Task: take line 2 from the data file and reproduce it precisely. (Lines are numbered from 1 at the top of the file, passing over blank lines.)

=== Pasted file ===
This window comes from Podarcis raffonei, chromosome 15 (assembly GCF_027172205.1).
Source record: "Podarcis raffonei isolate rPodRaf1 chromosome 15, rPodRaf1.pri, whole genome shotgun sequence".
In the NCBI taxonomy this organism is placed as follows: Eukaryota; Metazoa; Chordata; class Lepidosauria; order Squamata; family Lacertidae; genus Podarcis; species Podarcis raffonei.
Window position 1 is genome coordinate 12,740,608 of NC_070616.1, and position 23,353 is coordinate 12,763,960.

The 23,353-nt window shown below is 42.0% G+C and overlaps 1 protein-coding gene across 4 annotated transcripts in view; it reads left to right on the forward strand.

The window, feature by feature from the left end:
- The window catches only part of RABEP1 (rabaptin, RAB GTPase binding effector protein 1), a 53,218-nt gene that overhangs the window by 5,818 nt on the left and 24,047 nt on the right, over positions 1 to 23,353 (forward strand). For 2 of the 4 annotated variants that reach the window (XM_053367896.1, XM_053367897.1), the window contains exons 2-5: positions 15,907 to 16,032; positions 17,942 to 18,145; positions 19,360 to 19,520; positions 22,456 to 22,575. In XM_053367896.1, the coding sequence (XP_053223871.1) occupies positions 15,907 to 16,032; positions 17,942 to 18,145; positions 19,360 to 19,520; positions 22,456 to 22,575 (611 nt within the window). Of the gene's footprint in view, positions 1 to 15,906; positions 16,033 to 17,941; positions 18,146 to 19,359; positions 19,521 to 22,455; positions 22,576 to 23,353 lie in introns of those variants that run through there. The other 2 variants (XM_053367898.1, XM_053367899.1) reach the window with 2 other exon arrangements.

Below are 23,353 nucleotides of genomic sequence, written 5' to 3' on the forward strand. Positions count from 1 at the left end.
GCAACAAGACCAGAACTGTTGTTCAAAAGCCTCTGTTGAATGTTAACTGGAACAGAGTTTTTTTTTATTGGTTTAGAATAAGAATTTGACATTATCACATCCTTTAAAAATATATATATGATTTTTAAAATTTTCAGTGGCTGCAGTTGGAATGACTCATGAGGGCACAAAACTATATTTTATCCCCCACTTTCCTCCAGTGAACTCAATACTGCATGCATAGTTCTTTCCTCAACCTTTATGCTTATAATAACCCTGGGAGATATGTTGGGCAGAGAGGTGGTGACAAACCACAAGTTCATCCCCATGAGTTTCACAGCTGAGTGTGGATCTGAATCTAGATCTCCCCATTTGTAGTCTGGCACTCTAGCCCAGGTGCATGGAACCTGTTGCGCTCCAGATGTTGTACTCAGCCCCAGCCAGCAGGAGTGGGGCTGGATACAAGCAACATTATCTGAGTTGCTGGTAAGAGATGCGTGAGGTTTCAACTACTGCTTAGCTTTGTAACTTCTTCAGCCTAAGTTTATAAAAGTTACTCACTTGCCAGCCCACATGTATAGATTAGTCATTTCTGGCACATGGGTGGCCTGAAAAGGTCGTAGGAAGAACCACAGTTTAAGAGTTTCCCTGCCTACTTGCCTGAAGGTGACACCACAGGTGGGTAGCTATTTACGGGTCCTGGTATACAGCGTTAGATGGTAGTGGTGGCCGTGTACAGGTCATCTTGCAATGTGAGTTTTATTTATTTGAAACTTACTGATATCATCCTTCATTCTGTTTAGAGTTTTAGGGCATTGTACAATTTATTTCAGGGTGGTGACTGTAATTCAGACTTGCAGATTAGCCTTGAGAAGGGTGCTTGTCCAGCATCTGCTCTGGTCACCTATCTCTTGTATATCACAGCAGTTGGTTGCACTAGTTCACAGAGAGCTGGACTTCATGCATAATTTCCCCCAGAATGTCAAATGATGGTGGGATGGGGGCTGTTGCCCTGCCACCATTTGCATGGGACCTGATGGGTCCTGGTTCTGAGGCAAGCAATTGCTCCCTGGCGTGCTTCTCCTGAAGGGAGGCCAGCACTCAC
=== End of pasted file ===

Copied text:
Source record: "Podarcis raffonei isolate rPodRaf1 chromosome 15, rPodRaf1.pri, whole genome shotgun sequence".